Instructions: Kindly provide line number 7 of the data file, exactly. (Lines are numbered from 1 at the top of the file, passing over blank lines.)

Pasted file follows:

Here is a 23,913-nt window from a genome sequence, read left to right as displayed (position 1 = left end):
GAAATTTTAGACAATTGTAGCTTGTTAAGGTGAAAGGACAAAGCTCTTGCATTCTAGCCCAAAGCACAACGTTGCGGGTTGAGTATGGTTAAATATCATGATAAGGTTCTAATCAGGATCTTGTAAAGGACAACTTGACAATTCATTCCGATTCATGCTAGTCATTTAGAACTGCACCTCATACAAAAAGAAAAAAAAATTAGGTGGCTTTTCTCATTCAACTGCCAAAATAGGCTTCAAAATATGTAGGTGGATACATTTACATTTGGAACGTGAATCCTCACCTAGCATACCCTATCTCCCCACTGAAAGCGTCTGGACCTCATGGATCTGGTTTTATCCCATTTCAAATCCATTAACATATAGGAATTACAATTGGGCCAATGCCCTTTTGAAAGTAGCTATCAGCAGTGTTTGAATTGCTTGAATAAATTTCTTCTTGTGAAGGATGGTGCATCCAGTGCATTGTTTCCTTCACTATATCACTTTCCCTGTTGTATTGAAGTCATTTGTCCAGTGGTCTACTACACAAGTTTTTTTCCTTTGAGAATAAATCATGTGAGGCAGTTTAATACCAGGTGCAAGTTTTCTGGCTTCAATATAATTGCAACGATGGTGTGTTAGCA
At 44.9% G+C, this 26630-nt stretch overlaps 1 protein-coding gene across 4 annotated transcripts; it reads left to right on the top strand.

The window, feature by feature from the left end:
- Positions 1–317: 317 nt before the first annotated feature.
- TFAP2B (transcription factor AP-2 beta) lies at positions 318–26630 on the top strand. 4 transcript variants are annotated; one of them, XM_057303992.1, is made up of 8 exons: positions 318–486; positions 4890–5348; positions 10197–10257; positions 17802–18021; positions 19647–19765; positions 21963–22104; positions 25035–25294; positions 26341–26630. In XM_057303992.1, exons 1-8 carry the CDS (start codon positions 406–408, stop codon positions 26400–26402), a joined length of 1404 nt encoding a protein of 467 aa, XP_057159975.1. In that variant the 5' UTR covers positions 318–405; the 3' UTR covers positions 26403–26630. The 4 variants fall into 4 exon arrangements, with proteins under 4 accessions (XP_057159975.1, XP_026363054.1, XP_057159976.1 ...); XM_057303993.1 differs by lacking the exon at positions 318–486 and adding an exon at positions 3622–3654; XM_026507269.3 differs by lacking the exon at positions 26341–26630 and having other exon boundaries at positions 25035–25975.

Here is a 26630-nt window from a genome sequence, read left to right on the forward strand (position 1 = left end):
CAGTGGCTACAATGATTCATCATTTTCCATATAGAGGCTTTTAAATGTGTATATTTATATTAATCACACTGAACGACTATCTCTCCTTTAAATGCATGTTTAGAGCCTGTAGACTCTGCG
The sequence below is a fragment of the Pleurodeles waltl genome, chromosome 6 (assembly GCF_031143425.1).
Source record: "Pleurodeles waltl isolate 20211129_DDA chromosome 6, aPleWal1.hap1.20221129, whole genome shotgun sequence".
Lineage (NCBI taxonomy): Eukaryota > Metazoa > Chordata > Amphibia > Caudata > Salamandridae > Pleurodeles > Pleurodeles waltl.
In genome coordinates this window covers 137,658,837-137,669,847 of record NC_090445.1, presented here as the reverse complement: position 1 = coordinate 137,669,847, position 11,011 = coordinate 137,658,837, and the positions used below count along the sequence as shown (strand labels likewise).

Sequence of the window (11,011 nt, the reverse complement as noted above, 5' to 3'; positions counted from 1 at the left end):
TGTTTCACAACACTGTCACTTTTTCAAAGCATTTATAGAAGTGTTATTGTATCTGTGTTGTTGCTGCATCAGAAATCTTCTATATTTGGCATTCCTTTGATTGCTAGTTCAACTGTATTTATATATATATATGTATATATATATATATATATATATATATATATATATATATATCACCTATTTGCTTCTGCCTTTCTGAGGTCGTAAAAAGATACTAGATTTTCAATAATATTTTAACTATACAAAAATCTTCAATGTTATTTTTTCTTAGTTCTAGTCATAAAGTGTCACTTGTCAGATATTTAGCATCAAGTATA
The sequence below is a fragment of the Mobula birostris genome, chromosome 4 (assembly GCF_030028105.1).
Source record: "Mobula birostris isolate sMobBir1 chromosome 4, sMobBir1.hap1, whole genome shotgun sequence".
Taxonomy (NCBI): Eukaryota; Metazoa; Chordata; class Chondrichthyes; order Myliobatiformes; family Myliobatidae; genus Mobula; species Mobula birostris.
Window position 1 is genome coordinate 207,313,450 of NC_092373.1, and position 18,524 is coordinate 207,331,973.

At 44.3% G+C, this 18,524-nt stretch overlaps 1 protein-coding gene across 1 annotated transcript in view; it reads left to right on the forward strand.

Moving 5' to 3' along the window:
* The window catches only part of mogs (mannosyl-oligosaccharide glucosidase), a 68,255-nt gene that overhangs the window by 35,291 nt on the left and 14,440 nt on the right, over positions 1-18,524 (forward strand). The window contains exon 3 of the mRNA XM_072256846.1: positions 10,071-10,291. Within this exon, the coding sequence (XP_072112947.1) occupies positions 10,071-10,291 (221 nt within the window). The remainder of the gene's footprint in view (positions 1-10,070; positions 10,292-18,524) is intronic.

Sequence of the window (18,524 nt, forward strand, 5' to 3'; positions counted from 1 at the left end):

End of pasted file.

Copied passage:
Here is a 26630-nt window from a genome sequence, read left to right on the forward strand (position 1 = left end):